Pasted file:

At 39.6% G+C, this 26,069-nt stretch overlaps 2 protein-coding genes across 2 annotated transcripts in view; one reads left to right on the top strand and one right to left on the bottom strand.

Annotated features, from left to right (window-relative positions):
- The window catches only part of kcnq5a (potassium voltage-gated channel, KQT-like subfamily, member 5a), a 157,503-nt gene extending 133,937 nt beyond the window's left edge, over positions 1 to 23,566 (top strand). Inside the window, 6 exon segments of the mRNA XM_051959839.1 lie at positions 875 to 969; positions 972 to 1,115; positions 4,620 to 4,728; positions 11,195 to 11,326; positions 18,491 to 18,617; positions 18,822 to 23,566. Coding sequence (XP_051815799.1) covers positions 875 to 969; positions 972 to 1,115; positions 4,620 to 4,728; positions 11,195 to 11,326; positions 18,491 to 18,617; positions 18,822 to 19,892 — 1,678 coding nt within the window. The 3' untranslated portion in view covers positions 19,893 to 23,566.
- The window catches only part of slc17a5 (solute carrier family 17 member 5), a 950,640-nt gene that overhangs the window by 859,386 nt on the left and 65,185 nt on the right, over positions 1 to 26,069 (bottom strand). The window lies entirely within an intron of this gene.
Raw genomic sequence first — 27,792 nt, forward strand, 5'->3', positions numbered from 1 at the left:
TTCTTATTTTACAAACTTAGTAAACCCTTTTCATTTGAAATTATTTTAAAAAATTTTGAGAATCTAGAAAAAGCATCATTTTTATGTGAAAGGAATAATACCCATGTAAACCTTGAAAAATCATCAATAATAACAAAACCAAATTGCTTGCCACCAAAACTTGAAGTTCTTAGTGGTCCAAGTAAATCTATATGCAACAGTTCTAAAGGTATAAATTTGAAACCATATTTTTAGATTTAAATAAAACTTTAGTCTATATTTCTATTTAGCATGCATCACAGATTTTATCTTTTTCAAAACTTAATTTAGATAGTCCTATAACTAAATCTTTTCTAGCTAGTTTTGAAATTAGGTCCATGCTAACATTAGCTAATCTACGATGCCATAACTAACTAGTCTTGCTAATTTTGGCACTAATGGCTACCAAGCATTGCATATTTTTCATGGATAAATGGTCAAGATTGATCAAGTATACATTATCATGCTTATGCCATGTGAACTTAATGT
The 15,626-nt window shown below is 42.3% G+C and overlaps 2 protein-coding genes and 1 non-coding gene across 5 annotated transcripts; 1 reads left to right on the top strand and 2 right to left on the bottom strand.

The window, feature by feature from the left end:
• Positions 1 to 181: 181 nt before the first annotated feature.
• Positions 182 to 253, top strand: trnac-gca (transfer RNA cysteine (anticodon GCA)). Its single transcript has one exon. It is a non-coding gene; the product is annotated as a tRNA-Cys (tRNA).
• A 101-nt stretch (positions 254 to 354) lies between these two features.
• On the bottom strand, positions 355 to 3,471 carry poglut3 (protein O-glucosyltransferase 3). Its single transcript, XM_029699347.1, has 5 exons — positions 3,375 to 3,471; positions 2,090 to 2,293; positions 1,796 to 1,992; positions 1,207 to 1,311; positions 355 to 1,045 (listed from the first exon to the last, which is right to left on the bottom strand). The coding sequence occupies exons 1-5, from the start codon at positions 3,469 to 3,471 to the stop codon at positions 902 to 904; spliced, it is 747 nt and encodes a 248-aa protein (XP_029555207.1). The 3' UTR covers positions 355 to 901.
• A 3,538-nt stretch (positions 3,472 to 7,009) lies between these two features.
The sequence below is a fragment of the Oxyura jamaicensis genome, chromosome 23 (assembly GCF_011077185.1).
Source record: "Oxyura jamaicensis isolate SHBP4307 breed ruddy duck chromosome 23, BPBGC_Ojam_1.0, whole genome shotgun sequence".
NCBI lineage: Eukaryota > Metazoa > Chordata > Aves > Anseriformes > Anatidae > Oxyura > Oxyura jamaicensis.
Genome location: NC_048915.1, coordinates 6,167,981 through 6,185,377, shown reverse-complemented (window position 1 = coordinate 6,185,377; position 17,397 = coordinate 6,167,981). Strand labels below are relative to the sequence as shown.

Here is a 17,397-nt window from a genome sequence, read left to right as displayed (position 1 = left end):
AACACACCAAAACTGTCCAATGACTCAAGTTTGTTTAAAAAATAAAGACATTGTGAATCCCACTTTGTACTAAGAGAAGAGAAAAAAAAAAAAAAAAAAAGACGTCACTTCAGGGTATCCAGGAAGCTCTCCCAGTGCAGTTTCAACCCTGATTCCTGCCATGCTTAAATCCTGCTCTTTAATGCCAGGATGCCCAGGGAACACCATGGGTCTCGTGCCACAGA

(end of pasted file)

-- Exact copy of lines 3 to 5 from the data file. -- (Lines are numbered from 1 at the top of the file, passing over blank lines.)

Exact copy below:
- The window catches only part of kcnq5a (potassium voltage-gated channel, KQT-like subfamily, member 5a), a 157,503-nt gene extending 133,937 nt beyond the window's left edge, over positions 1 to 23,566 (top strand). Inside the window, 6 exon segments of the mRNA XM_051959839.1 lie at positions 875 to 969; positions 972 to 1,115; positions 4,620 to 4,728; positions 11,195 to 11,326; positions 18,491 to 18,617; positions 18,822 to 23,566. Coding sequence (XP_051815799.1) covers positions 875 to 969; positions 972 to 1,115; positions 4,620 to 4,728; positions 11,195 to 11,326; positions 18,491 to 18,617; positions 18,822 to 19,892 — 1,678 coding nt within the window. The 3' untranslated portion in view covers positions 19,893 to 23,566.
- The window catches only part of slc17a5 (solute carrier family 17 member 5), a 950,640-nt gene that overhangs the window by 859,386 nt on the left and 65,185 nt on the right, over positions 1 to 26,069 (bottom strand). The window lies entirely within an intron of this gene.
Raw genomic sequence first — 27,792 nt, forward strand, 5'->3', positions numbered from 1 at the left: